Colin here. While there are many sexy metrics for urbanism (public parks, transport, small business, etc.), I think a measure of a city’s true civility can be measured by access to public toilets. Spend any time in Tokyo and you’ll find them in subway stations and interwoven into the city. They may be sparse, utilitarian setups with no hand soap (because attendants can’t keep up with the volume), but they are still there. In cities like New York, this is not the case. While there have been a few one-off efforts to improve the situation (including some corporate-sponsored ones), the burden largely falls on private business. All of a sudden, it is Starbucks’ responsibility to provide restrooms to all that need them.
This wasn’t always the case. According to Marketplace:
In the middle of the twentieth century, public toilets were relatively common in the United States. For the most part, people had to pay for the stalls, which opened with coins, while urinals were free. But with rising feminist sentiments in the 1970s, people started to recognize this arrangement as sexist, since it meant that women had to pay, while men did not. Over the following decade, the grassroots organization Committee to End Pay Toilets in America succeeded in getting bans on pay toilets in many states, and the late March Fong Eu, California secretary of state from 1975 to 1994, smashed a porcelain toilet with a sledgehammer on the steps of the State Capitol.
The banning of pay toilets had an unintended outcome. Instead of free public toilets for all, public toilets pretty much disappeared from American cities, since cities found it expensive and difficult to keep them safe and clean.
It’s true, there has been some progress. According to the Times, “Amtrak has spiffed up tired old restrooms at Pennsylvania Station, the busiest transportation hub in the Western Hemisphere, with new terrazzo floors, sleek gray stalls, and hands-free faucets and soap dispensers. In the men’s room, there is a row of urinals by Toto, a luxury brand that is used in the bathrooms of the Metropolitan Museum of Art and the Mandarin Oriental.” But it still is a metric that is decidedly lacking. If you’re a tourist or anyone who needs to spend long stretches of time untethered to an office, you know the feeling. This was further accelerated by COVID. Where do delivery people and essential workers go if everywhere is closed? Turns out access to bathrooms should be a baseline element of dignity in a civilized society.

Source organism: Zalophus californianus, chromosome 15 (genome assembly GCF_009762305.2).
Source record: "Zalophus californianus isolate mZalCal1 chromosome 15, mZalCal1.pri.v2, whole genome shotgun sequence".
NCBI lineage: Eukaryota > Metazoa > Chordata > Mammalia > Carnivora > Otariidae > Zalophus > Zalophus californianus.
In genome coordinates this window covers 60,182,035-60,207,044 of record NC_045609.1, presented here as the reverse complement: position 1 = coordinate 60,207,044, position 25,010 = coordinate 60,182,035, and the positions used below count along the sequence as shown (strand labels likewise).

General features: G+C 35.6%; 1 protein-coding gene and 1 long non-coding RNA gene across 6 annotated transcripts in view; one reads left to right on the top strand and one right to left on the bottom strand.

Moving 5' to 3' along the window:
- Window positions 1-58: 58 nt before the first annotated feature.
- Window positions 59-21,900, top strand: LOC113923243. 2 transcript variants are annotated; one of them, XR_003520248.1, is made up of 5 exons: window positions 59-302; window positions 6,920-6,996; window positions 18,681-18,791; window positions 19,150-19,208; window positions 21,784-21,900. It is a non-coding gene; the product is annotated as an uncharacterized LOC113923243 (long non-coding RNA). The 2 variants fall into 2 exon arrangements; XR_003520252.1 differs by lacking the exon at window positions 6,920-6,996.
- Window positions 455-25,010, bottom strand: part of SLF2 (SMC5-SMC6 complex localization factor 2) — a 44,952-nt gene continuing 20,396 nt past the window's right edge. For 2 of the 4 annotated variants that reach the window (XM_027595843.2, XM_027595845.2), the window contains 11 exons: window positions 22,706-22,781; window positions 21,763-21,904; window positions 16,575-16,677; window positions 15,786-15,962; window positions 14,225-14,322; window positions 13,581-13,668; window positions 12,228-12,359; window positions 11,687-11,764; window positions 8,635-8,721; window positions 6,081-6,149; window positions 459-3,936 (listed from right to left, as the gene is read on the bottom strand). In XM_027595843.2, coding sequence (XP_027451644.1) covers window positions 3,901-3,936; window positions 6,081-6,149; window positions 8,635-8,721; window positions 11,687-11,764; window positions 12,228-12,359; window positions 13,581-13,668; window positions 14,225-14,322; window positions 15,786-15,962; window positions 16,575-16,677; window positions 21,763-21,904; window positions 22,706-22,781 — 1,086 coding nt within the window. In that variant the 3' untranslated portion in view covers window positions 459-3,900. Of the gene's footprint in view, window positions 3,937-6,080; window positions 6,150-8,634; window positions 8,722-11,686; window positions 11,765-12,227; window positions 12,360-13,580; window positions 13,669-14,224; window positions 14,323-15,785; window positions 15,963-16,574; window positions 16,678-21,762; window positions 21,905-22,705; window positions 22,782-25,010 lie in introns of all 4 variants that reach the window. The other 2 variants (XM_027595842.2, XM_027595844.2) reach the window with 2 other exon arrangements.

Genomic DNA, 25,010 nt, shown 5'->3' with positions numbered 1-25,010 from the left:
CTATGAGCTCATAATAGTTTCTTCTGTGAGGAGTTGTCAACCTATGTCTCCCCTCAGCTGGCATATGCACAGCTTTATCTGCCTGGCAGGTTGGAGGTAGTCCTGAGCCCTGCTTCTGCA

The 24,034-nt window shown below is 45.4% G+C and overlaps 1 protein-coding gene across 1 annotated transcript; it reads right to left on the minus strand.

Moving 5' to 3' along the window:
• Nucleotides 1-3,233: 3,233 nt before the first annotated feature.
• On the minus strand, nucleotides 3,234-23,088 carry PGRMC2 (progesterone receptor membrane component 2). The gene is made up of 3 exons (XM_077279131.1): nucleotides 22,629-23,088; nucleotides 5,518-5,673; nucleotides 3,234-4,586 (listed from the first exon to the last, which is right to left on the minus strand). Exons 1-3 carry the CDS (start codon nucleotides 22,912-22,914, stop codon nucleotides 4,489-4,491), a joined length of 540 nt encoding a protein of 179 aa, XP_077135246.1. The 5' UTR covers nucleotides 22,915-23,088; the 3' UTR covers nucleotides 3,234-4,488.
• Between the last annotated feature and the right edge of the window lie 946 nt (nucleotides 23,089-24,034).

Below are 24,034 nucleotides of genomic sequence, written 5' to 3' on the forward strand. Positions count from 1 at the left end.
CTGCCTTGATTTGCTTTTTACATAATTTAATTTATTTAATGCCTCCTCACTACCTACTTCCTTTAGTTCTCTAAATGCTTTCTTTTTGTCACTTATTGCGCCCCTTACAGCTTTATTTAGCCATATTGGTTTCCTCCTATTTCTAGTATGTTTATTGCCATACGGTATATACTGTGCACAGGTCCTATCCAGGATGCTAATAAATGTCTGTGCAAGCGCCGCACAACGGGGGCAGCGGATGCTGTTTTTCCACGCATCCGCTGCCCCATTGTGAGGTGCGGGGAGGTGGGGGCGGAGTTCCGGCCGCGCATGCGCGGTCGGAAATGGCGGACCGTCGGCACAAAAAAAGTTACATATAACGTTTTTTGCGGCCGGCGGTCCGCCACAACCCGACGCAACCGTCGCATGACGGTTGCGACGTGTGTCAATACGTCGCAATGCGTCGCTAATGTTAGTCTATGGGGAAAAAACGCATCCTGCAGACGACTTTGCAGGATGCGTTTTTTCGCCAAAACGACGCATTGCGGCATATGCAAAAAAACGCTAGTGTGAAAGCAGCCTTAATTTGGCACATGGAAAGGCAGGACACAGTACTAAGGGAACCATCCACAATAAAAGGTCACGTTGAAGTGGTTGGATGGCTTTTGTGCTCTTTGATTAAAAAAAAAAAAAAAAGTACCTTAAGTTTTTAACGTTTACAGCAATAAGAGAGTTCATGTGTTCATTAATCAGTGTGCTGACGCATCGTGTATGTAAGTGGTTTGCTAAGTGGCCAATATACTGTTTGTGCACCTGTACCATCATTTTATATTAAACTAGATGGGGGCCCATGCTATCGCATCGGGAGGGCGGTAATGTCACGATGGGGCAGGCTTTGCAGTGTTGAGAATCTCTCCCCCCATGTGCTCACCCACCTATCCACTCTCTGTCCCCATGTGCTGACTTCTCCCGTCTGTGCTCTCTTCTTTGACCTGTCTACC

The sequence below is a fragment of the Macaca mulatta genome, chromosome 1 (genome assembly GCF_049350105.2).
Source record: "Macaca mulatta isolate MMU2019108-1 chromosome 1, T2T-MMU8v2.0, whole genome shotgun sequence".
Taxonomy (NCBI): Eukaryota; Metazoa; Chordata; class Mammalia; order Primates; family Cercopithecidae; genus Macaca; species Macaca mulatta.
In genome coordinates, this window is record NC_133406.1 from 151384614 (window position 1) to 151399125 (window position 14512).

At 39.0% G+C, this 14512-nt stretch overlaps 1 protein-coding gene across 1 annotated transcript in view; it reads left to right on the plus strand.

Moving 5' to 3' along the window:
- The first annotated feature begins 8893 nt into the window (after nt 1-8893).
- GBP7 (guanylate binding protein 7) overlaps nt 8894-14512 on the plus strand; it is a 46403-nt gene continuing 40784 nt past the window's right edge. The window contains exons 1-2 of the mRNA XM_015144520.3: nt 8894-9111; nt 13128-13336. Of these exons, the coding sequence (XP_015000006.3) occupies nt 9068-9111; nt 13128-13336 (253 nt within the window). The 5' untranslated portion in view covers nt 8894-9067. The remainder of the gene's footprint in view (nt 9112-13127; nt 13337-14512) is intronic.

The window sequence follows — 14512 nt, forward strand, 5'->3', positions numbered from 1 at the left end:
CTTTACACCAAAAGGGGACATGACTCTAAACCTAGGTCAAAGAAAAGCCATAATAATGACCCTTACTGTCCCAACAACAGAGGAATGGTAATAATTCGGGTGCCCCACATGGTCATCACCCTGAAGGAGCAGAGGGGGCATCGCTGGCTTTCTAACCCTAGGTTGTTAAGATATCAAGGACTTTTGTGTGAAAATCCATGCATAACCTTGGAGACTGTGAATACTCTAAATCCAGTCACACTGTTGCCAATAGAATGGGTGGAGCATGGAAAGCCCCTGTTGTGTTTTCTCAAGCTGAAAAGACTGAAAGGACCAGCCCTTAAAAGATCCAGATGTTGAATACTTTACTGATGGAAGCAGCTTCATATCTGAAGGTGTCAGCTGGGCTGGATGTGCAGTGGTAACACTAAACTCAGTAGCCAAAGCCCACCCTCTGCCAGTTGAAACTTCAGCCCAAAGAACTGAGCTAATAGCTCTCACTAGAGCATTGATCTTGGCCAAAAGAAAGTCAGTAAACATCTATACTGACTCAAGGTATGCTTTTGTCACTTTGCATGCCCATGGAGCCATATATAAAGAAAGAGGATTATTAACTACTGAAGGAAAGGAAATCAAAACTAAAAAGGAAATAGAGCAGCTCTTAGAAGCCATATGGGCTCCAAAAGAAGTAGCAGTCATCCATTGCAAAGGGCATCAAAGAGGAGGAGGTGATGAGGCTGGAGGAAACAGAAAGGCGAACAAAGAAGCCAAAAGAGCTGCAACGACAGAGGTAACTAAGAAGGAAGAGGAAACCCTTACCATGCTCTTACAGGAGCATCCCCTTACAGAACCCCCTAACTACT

Why is this interesting?
In what amounts to popping an urbanism wheelie and showing up the rest of the world, Tokyo recently opened up nine public bathrooms to coincide with the Olympics, designed by famous architects and designers.
According to Architectural Digest:
The toilets were part of Tokyo’s beautification efforts before the Summer Olympics. In fact “Toilet Park” in Nabeshima Shoto Park was developed by architect Kengo Kuma, who designed the new National Stadium, the main venue for the Games.
Unveiled in June, Kuma’s Toilet Park is composed of five huts linked by a garden path “that creates a line of flow,” Kuma said in a statement, “with the hope of offering a total experience that encompasses the surrounding environment as well as the structures.”
Though all five units are covered with cedar slats installed at random angles, each has a different interior focused on a different need—including child care, personal grooming, and wheelchair accessibility.
“Unlike conventional public toilets, these are unique in that they can be used by a diverse range of people,” Kuma said.
There are also beautiful works by other notable designers scattered throughout Tokyo. A full list for your viewing pleasure can be seen here.
It would be tempting to write this off as a kitschy stunt. But it solves one of the problems for any city dweller, and maps nicely to the values of cleanliness and hospitality that are core to Japan. What’s more, there’s also a defined statement of intent regarding accessibility and equality. Adding beautiful and inspired design from thoughtful artists is the icing on the cake. (CJN)
Toilet of the Day:
A red toilet in Tokyo designed by Higashi Sanchome.
This book looks intriguing: “This Handbook of Cities and Networks provides a cutting-edge overview of research on how economic, social and transportation networks affect processes both in and between cities. Exploring the ways in which cities connect and intertwine, it offers a varied set of collaborations, highlighting different theoretical, historical and methodological perspectives.” (NRB)
McSweeney’s: How to Escape from a Sleeping Baby (NRB)
[Sponsored Link] Noah here. Another shout out for my company, Variance. We are building a PLG CRM to help software companies grow their customers. There’s a new post up on the blog about the various organizational antipatterns we see around customer data. Get in touch if you have questions or want to learn more. (NRB)
Thanks for reading,
Noah (NRB) & Colin (CJN)
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